Papa John’s

Papa John’s Rewards scheme.

This gamification technique that Papa John’s uses is pretty basic, though it’s still a highly effective one since it plays on our urge to win and be rewarded for our investments. Like I said, gamification isn’t always about using an actual game to engage and inspire visitors; sometimes it’s enough to use visual elements reminiscent of gaming to drive the intrigue.

Robby Leonardi’s Resume

Robby Leonardi's platform game-style website.
Robby Leonardi’s platform game-style website.

I recently shared this example when I was talking about the coolest examples of illustration-inspired websites. I think Robby Leonardi’s resume is worth another glance though since it does a great job of using game mechanics that many of us are familiar with in order to show off his professional resume and web development and design skills.

Salivation of the Llama

The Llama – and his formiddable spit – are ready to take revenge.
The Llama – and his formiddable spit – are ready to take revenge.

There really isn’t much point to this website, Llama the Avenging, other than to be entertaining, but it does a good job of it. From top to bottom, it uses video game-like engagements to keep the visitor wanting to scroll through, fill out the necessary details, and play along. Made by Italian agency copiaincolla, this page is an accurate reflection of their style of humor as well as their skills in web design.

Todoist

Todoist Karma is a feature of the platform that lets users track and visualize their progress.

Like many project management tools, Todoist has created a simplified and yet engaging interface that encourages users to fill in their ongoing tasks and then check them off upon completion. What sets Todoist apart from the others, however, is its use of goal visualization. So, rather than just say “good job!” whenever a task is completed, Todoist offers Karma rewards based on how productive users are.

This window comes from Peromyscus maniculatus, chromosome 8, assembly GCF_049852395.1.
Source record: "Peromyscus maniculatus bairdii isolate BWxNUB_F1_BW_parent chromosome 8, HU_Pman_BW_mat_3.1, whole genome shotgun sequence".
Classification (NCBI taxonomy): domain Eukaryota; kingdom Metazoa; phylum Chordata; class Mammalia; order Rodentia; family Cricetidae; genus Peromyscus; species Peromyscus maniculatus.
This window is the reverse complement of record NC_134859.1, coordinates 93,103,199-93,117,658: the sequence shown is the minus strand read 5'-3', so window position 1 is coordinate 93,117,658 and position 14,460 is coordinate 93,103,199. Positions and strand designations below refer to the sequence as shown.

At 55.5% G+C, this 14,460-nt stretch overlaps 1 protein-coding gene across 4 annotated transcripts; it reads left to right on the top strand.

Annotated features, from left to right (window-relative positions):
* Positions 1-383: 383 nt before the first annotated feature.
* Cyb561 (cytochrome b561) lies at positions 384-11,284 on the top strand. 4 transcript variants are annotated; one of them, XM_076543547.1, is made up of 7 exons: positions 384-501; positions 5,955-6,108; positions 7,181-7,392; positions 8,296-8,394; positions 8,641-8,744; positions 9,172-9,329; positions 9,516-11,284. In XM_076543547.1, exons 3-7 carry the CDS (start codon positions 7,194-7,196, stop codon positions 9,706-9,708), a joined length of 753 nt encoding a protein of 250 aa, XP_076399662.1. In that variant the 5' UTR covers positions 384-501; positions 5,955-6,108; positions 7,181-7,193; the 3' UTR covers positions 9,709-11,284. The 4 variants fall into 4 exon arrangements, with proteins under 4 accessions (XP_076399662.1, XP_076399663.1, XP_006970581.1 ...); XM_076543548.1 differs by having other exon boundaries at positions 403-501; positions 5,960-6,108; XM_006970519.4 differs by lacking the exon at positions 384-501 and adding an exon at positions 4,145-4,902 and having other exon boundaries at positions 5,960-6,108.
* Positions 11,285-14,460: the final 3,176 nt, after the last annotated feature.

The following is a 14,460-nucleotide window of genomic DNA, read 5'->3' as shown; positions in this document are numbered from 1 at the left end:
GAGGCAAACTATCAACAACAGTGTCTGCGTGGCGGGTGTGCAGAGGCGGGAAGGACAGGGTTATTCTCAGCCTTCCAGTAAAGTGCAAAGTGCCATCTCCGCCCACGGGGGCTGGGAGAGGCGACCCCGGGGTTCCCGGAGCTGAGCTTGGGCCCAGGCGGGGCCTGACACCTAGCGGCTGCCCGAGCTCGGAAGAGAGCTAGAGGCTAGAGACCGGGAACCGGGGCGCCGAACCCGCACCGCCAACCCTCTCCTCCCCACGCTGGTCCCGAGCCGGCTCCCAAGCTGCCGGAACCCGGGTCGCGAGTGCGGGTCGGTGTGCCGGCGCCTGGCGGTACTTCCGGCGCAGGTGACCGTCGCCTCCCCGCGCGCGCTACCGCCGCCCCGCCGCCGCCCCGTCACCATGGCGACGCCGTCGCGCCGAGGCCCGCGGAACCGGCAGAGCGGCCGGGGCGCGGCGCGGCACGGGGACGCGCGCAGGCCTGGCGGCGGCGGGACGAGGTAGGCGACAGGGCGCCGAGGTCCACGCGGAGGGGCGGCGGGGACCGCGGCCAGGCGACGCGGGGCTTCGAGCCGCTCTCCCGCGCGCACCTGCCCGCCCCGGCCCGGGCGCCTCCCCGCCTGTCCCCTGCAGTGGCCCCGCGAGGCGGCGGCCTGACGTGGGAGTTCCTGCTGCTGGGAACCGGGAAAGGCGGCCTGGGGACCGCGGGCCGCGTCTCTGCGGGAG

Twitter

Twitter’s gamification might not feel like a game as such, but it does push users to complete their profile.

Whenever someone creates a new Twitter account, Twitter offers a step-by-step setup guide. Questions like “What is your username?” and “What are your interests?” are asked. Once the account is live, Twitter continues engaging with the user by providing guidance in the form of tooltips. These are meant to encourage users to fill in their profiles completely (which is helpful if they weren’t previously aware of those fields).

WPMU DEV

WPMU DEV gives hero points to members each time they get involved in the community.
WPMU DEV gives hero points to members each time they get involved in the community.

One of my favorite examples of gamification occurs within the comments section of this website. If you haven’t noticed it before, be sure to scroll down and check out what WPMU DEV does with user profiles. You can also read more about the Hero Points system. Not only is this a great example of infusing some “fun” into a website with gamification, but it’s also totally in-line with WPMU DEV’s overall brand identity.

Adding Gamification to Your WordPress Website

Gamification can be fun, educational, drive loyalty, boost brand recognition, and do a whole lot more for a WordPress website. It’s just important not to overdo it. Gamification needs to be memorable for the value it adds, and not just because you created a diversion someone can use for a couple minutes before getting back to work.